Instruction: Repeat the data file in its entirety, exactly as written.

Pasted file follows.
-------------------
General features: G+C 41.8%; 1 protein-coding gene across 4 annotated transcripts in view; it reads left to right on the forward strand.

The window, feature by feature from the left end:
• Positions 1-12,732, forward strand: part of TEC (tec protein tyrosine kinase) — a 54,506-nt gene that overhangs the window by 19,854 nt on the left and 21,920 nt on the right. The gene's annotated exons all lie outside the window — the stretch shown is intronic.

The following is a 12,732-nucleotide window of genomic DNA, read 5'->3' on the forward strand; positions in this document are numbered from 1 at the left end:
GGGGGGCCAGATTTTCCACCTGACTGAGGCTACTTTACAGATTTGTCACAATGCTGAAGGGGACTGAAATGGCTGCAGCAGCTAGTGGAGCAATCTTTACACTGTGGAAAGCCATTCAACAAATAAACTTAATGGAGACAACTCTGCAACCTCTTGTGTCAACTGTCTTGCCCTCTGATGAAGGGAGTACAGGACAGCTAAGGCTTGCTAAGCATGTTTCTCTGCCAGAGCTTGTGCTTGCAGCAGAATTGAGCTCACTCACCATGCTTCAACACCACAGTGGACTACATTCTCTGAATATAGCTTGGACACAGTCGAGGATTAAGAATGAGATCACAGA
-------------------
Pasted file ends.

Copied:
General features: G+C 41.8%; 1 protein-coding gene across 4 annotated transcripts in view; it reads left to right on the forward strand.

The window, feature by feature from the left end:
• Positions 1-12,732, forward strand: part of TEC (tec protein tyrosine kinase) — a 54,506-nt gene that overhangs the window by 19,854 nt on the left and 21,920 nt on the right. The gene's annotated exons all lie outside the window — the stretch shown is intronic.

The following is a 12,732-nucleotide window of genomic DNA, read 5'->3' on the forward strand; positions in this document are numbered from 1 at the left end:
GGGGGGCCAGATTTTCCACCTGACTGAGGCTACTTTACAGATTTGTCACAATGCTGAAGGGGACTGAAATGGCTGCAGCAGCTAGTGGAGCAATCTTTACACTGTGGAAAGCCATTCAACAAATAAACTTAATGGAGACAACTCTGCAACCTCTTGTGTCAACTGTCTTGCCCTCTGATGAAGGGAGTACAGGACAGCTAAGGCTTGCTAAGCATGTTTCTCTGCCAGAGCTTGTGCTTGCAGCAGAATTGAGCTCACTCACCATGCTTCAACACCACAGTGGACTACATTCTCTGAATATAGCTTGGACACAGTCGAGGATTAAGAATGAGATCACAGA